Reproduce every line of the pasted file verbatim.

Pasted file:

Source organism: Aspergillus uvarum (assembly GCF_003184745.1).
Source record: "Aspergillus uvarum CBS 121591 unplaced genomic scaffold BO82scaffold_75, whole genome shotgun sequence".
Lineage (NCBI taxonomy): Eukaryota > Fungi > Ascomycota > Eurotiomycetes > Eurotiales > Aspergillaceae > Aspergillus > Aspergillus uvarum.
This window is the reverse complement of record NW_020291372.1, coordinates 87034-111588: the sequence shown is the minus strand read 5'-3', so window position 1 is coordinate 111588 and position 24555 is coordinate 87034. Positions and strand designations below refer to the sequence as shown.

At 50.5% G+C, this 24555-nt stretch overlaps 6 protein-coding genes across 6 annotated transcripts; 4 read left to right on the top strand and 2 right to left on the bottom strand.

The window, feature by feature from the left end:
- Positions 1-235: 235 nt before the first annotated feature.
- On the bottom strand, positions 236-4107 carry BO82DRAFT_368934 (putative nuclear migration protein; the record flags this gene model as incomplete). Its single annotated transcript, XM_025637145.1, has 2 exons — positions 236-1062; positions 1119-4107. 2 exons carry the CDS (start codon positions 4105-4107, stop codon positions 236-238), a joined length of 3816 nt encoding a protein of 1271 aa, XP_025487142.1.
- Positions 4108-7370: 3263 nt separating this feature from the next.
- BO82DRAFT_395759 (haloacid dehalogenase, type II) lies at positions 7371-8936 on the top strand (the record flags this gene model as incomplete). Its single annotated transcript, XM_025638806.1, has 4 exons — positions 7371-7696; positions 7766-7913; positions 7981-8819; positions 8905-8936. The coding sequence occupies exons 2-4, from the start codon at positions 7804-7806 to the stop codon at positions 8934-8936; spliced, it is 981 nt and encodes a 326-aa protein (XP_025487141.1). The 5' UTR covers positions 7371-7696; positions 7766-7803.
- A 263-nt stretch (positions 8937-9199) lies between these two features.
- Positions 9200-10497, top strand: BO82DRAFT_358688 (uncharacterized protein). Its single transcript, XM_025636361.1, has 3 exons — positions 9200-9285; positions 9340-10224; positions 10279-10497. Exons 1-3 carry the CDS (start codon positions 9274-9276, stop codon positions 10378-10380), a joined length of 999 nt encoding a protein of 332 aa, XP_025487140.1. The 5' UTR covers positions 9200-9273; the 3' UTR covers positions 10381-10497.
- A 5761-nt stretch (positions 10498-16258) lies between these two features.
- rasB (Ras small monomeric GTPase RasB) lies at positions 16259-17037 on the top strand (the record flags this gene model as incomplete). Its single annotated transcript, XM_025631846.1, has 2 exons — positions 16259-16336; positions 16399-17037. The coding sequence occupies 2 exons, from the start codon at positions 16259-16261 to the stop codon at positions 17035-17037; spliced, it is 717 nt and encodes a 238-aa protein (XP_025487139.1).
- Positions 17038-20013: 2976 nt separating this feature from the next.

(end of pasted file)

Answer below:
Source organism: Aspergillus uvarum (assembly GCF_003184745.1).
Source record: "Aspergillus uvarum CBS 121591 unplaced genomic scaffold BO82scaffold_75, whole genome shotgun sequence".
Lineage (NCBI taxonomy): Eukaryota > Fungi > Ascomycota > Eurotiomycetes > Eurotiales > Aspergillaceae > Aspergillus > Aspergillus uvarum.
This window is the reverse complement of record NW_020291372.1, coordinates 87034-111588: the sequence shown is the minus strand read 5'-3', so window position 1 is coordinate 111588 and position 24555 is coordinate 87034. Positions and strand designations below refer to the sequence as shown.

At 50.5% G+C, this 24555-nt stretch overlaps 6 protein-coding genes across 6 annotated transcripts; 4 read left to right on the top strand and 2 right to left on the bottom strand.

The window, feature by feature from the left end:
- Positions 1-235: 235 nt before the first annotated feature.
- On the bottom strand, positions 236-4107 carry BO82DRAFT_368934 (putative nuclear migration protein; the record flags this gene model as incomplete). Its single annotated transcript, XM_025637145.1, has 2 exons — positions 236-1062; positions 1119-4107. 2 exons carry the CDS (start codon positions 4105-4107, stop codon positions 236-238), a joined length of 3816 nt encoding a protein of 1271 aa, XP_025487142.1.
- Positions 4108-7370: 3263 nt separating this feature from the next.
- BO82DRAFT_395759 (haloacid dehalogenase, type II) lies at positions 7371-8936 on the top strand (the record flags this gene model as incomplete). Its single annotated transcript, XM_025638806.1, has 4 exons — positions 7371-7696; positions 7766-7913; positions 7981-8819; positions 8905-8936. The coding sequence occupies exons 2-4, from the start codon at positions 7804-7806 to the stop codon at positions 8934-8936; spliced, it is 981 nt and encodes a 326-aa protein (XP_025487141.1). The 5' UTR covers positions 7371-7696; positions 7766-7803.
- A 263-nt stretch (positions 8937-9199) lies between these two features.
- Positions 9200-10497, top strand: BO82DRAFT_358688 (uncharacterized protein). Its single transcript, XM_025636361.1, has 3 exons — positions 9200-9285; positions 9340-10224; positions 10279-10497. Exons 1-3 carry the CDS (start codon positions 9274-9276, stop codon positions 10378-10380), a joined length of 999 nt encoding a protein of 332 aa, XP_025487140.1. The 5' UTR covers positions 9200-9273; the 3' UTR covers positions 10381-10497.
- A 5761-nt stretch (positions 10498-16258) lies between these two features.
- rasB (Ras small monomeric GTPase RasB) lies at positions 16259-17037 on the top strand (the record flags this gene model as incomplete). Its single annotated transcript, XM_025631846.1, has 2 exons — positions 16259-16336; positions 16399-17037. The coding sequence occupies 2 exons, from the start codon at positions 16259-16261 to the stop codon at positions 17035-17037; spliced, it is 717 nt and encodes a 238-aa protein (XP_025487139.1).
- Positions 17038-20013: 2976 nt separating this feature from the next.